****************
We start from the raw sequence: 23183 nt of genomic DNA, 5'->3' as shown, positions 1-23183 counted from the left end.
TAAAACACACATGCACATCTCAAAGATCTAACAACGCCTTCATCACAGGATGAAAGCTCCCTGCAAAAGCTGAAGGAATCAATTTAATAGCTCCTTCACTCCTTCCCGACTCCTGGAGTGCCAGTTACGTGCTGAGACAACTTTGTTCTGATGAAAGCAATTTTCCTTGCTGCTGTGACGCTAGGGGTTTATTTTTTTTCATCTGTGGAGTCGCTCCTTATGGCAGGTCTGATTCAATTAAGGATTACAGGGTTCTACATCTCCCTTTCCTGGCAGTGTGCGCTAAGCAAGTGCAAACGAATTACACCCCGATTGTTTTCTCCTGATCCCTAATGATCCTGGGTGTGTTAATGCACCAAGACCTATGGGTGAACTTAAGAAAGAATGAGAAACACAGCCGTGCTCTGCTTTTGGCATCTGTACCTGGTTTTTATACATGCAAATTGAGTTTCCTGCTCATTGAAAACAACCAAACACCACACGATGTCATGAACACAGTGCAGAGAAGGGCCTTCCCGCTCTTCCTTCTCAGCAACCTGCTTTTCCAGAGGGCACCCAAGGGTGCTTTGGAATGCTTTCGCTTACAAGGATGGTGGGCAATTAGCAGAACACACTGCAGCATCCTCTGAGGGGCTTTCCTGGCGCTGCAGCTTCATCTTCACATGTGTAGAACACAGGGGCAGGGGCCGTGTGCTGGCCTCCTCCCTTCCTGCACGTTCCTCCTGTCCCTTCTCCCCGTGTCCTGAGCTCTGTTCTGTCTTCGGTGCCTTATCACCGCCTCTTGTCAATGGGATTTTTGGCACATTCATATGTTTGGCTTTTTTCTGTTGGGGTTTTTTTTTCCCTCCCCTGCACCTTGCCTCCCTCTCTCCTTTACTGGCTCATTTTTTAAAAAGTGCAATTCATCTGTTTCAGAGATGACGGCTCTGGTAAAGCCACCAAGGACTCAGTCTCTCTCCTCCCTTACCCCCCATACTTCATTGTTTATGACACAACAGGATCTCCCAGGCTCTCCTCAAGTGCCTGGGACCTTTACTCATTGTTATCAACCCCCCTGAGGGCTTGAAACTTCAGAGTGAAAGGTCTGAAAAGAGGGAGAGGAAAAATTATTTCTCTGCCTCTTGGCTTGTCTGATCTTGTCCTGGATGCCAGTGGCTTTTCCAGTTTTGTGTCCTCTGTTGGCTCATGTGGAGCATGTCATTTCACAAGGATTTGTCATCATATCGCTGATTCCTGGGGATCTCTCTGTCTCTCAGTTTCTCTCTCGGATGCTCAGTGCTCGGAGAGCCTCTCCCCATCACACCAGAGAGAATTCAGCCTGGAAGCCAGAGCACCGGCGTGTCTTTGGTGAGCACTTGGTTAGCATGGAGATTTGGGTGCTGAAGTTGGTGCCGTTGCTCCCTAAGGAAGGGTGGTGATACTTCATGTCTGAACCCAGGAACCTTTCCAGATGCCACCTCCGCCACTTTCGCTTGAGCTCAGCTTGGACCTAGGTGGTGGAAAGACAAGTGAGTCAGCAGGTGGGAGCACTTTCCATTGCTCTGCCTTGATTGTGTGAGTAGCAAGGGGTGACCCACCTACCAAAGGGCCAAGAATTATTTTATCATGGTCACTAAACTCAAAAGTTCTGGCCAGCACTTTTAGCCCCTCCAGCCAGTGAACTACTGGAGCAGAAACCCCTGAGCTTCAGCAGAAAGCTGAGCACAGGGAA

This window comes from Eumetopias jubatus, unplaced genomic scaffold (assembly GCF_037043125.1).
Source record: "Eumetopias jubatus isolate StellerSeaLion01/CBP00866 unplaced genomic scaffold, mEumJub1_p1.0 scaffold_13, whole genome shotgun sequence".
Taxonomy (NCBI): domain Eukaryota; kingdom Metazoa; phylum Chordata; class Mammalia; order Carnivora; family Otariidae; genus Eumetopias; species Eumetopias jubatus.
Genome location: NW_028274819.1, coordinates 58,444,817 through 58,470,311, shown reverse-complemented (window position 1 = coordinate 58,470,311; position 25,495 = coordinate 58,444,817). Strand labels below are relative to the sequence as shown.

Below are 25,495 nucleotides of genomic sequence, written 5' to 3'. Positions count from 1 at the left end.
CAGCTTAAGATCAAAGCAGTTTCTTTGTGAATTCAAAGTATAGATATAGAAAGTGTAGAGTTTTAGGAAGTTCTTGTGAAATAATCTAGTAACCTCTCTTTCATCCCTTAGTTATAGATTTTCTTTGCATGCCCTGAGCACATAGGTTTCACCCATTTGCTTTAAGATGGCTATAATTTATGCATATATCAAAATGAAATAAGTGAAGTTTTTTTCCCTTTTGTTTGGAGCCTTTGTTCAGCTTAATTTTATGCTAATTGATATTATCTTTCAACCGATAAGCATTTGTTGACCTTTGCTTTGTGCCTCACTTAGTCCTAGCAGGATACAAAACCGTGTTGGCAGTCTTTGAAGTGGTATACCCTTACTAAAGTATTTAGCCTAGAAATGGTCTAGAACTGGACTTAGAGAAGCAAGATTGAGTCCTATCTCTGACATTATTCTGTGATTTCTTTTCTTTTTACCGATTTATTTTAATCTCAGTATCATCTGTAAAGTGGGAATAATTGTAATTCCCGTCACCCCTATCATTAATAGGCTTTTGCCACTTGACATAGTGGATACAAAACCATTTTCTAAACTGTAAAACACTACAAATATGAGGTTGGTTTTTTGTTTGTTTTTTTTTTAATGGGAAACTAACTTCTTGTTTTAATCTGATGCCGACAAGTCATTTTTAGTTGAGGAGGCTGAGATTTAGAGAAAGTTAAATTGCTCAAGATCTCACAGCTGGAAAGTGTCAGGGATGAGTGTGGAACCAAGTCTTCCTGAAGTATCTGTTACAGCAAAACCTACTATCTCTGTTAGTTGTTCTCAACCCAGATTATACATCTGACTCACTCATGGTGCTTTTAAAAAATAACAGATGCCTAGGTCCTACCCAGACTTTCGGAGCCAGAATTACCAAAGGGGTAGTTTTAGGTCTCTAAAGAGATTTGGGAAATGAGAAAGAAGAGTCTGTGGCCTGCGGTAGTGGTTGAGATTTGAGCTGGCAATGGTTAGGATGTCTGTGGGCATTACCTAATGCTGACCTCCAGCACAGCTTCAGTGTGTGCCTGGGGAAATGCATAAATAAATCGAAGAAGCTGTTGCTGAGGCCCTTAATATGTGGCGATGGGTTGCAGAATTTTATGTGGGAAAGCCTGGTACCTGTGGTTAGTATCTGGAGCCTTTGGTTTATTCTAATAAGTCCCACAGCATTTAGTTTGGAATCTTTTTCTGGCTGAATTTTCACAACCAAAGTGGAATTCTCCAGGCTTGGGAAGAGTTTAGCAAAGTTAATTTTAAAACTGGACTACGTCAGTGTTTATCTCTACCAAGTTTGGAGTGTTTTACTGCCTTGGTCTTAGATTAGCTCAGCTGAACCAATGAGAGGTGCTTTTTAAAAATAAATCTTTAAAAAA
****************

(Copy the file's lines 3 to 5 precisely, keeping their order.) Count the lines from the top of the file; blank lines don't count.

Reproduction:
This window comes from Eumetopias jubatus, unplaced genomic scaffold (assembly GCF_037043125.1).
Source record: "Eumetopias jubatus isolate StellerSeaLion01/CBP00866 unplaced genomic scaffold, mEumJub1_p1.0 scaffold_13, whole genome shotgun sequence".
Taxonomy (NCBI): domain Eukaryota; kingdom Metazoa; phylum Chordata; class Mammalia; order Carnivora; family Otariidae; genus Eumetopias; species Eumetopias jubatus.